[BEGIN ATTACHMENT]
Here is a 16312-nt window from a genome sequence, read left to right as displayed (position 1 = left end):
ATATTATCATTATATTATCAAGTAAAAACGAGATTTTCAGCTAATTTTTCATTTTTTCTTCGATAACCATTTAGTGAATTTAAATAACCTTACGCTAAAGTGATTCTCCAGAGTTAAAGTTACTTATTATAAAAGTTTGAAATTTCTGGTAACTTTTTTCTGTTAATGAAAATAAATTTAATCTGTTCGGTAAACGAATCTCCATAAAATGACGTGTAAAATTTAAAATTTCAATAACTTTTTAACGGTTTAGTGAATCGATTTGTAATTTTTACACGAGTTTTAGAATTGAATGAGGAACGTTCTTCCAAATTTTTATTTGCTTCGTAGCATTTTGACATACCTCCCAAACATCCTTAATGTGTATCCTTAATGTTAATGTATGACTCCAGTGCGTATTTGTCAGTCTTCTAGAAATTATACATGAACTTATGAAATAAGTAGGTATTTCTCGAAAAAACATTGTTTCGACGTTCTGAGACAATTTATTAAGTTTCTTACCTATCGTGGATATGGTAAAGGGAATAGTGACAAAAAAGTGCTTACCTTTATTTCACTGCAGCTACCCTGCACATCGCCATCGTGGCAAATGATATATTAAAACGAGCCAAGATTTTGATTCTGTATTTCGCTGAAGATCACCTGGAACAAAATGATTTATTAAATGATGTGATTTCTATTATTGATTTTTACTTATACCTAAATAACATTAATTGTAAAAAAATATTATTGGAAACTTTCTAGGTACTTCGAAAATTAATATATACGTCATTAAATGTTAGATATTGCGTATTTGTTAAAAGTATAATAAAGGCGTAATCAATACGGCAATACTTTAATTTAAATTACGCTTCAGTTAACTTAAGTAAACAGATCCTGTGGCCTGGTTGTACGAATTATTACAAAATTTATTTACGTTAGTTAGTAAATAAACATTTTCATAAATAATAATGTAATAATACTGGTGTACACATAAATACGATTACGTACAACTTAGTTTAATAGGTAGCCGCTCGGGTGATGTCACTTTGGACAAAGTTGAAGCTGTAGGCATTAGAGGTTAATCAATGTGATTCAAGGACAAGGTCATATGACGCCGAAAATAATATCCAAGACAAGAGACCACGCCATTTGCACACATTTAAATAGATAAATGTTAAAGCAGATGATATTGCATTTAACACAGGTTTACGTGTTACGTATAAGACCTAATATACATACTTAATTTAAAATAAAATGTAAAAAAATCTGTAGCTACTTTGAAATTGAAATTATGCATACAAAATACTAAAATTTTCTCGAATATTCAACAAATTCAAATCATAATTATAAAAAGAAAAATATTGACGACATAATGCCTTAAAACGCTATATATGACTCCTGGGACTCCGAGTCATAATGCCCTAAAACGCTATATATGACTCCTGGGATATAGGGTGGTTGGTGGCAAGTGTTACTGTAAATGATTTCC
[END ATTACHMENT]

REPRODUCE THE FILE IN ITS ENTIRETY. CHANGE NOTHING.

Here is a 16312-nt window from a genome sequence, read left to right as displayed (position 1 = left end):
ATATTATCATTATATTATCAAGTAAAAACGAGATTTTCAGCTAATTTTTCATTTTTTCTTCGATAACCATTTAGTGAATTTAAATAACCTTACGCTAAAGTGATTCTCCAGAGTTAAAGTTACTTATTATAAAAGTTTGAAATTTCTGGTAACTTTTTTCTGTTAATGAAAATAAATTTAATCTGTTCGGTAAACGAATCTCCATAAAATGACGTGTAAAATTTAAAATTTCAATAACTTTTTAACGGTTTAGTGAATCGATTTGTAATTTTTACACGAGTTTTAGAATTGAATGAGGAACGTTCTTCCAAATTTTTATTTGCTTCGTAGCATTTTGACATACCTCCCAAACATCCTTAATGTGTATCCTTAATGTTAATGTATGACTCCAGTGCGTATTTGTCAGTCTTCTAGAAATTATACATGAACTTATGAAATAAGTAGGTATTTCTCGAAAAAACATTGTTTCGACGTTCTGAGACAATTTATTAAGTTTCTTACCTATCGTGGATATGGTAAAGGGAATAGTGACAAAAAAGTGCTTACCTTTATTTCACTGCAGCTACCCTGCACATCGCCATCGTGGCAAATGATATATTAAAACGAGCCAAGATTTTGATTCTGTATTTCGCTGAAGATCACCTGGAACAAAATGATTTATTAAATGATGTGATTTCTATTATTGATTTTTACTTATACCTAAATAACATTAATTGTAAAAAAATATTATTGGAAACTTTCTAGGTACTTCGAAAATTAATATATACGTCATTAAATGTTAGATATTGCGTATTTGTTAAAAGTATAATAAAGGCGTAATCAATACGGCAATACTTTAATTTAAATTACGCTTCAGTTAACTTAAGTAAACAGATCCTGTGGCCTGGTTGTACGAATTATTACAAAATTTATTTACGTTAGTTAGTAAATAAACATTTTCATAAATAATAATGTAATAATACTGGTGTACACATAAATACGATTACGTACAACTTAGTTTAATAGGTAGCCGCTCGGGTGATGTCACTTTGGACAAAGTTGAAGCTGTAGGCATTAGAGGTTAATCAATGTGATTCAAGGACAAGGTCATATGACGCCGAAAATAATATCCAAGACAAGAGACCACGCCATTTGCACACATTTAAATAGATAAATGTTAAAGCAGATGATATTGCATTTAACACAGGTTTACGTGTTACGTATAAGACCTAATATACATACTTAATTTAAAATAAAATGTAAAAAAATCTGTAGCTACTTTGAAATTGAAATTATGCATACAAAATACTAAAATTTTCTCGAATATTCAACAAATTCAAATCATAATTATAAAAAGAAAAATATTGACGACATAATGCCTTAAAACGCTATATATGACTCCTGGGACTCCGAGTCATAATGCCCTAAAACGCTATATATGACTCCTGGGATATAGGGTGGTTGGTGGCAAGTGTTACTGTAAATGATTTCC